Loggerhead sea turtle
Threatened Florida species
U.S. Threatened species
Loggerheads are the most common sea turtle in Florida.
They mate in the shallow waters off the coast then come ashore to lay eggs in the dunes above the high tide line.
The nesting season starts in May and continues through the summer.
The eggs incubate in the sand for about 45-60 days before the hatchlings emerge and crawl to the sea.
Both the laying and hatching usually occur at night, however the photo on this page of an adult turtle is one that came ashore during the day.
She wandered around the beach crowded with people for a little while before returning to the ocean without laying any eggs.
Another photo shows the tracks on the beach of a loggerhead turtle that came ashore to lay her eggs.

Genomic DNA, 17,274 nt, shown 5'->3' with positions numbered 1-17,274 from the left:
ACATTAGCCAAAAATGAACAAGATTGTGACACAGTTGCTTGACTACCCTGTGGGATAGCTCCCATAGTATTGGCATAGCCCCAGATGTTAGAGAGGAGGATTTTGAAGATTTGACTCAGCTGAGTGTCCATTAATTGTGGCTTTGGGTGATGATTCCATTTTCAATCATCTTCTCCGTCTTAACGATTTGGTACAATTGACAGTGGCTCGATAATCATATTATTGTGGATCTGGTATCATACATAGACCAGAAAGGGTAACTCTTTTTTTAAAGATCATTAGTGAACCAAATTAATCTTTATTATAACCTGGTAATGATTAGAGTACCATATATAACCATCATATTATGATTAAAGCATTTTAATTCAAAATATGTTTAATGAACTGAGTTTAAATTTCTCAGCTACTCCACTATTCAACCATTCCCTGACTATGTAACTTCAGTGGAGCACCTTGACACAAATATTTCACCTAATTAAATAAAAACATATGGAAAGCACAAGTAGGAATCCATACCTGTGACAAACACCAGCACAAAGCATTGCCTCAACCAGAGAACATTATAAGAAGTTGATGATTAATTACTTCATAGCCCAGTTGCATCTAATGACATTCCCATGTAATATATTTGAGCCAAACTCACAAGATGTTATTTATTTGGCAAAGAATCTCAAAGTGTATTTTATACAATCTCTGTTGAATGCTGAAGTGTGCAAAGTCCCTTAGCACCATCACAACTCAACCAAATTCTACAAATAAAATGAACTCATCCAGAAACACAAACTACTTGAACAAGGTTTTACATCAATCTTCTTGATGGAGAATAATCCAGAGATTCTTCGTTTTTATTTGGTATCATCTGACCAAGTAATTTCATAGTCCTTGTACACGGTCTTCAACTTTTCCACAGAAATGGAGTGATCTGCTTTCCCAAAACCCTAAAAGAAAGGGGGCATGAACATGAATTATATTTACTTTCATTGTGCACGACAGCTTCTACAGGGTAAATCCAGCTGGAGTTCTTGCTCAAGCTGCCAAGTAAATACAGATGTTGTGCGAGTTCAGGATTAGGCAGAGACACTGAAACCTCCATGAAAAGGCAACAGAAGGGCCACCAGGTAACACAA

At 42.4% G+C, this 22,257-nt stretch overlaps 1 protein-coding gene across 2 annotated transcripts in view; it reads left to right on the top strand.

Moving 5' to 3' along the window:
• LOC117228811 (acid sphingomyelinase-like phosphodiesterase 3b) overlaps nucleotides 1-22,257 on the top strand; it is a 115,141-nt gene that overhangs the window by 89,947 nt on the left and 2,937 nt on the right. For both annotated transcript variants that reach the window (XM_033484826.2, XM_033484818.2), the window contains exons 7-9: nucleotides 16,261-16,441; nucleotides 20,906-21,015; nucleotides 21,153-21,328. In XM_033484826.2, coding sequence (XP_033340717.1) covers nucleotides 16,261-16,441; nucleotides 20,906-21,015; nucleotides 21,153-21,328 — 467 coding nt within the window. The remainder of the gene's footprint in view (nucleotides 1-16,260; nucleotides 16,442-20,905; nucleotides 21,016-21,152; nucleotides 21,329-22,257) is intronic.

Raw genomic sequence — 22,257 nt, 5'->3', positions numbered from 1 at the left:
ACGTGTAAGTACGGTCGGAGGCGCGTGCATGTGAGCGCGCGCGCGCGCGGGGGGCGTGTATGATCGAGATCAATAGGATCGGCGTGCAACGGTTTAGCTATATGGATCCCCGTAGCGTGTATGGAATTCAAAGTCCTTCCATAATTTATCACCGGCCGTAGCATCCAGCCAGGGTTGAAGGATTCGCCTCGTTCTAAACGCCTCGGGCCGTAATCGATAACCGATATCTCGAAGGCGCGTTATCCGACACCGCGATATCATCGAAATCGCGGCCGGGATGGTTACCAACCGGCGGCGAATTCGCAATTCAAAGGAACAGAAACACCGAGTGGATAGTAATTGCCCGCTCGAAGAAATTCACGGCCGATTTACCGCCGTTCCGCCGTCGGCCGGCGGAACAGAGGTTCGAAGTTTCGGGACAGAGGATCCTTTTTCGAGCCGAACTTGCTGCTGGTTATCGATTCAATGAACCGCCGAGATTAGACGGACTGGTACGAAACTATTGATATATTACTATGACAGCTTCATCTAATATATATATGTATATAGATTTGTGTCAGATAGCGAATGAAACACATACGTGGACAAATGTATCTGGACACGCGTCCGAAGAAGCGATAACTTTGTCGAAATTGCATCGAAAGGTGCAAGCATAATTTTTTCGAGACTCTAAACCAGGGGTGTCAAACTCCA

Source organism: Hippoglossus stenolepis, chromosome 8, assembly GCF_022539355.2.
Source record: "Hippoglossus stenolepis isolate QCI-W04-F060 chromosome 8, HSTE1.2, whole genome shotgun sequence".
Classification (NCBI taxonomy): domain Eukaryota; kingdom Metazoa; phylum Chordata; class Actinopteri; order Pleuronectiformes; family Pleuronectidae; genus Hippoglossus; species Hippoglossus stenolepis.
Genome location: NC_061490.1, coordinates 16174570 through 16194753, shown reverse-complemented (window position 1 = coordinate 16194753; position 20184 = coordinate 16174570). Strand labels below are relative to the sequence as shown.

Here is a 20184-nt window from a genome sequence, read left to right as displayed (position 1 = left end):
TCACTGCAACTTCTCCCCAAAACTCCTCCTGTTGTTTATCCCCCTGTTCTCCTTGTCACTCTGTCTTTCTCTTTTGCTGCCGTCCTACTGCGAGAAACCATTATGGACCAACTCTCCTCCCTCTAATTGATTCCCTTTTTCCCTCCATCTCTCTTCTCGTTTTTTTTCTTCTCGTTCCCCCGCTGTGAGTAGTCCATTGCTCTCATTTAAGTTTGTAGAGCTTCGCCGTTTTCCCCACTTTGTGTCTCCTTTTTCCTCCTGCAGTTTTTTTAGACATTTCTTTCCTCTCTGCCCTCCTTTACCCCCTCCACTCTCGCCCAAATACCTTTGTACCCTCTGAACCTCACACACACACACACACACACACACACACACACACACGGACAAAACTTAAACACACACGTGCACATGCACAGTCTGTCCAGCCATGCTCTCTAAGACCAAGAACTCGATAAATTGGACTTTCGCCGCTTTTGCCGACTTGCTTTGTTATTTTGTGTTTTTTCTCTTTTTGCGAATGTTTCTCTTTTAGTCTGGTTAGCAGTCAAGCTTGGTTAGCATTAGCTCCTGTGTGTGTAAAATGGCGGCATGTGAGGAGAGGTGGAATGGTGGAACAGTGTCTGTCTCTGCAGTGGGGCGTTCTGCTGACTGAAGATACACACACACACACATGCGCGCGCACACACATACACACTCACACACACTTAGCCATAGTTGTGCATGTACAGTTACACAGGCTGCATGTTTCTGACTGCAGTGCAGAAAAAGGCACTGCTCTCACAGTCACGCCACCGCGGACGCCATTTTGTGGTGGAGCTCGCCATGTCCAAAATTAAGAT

The hatchling pictured here apparently decided to beat the rush, and come out alone before its nestmates. Usually most of the hatchlings emerge from the sand nest all at once and typically number around a hundred.
The juvenile pictured here probably hatched earlier in the season and was rescued after washing ashore during rough seas.
In Flagler and Volusia Counties the volunteers of the non-profit Turtle Patrol mark and monitor the nests and assist wayward hatchlings. Juveniles washed back up on the beach are rescued by the volunteer Washback Watchers.
In Volusia County endangered and threatened sea turtles are
rehabilitated at the Marine Science Center
A video of a Marine Science Center release of a loggerhead turtle:
Caretta caretta is a member of the Cheloniidae - Marine turtles family.
Date record last modified: Sep 07, 2021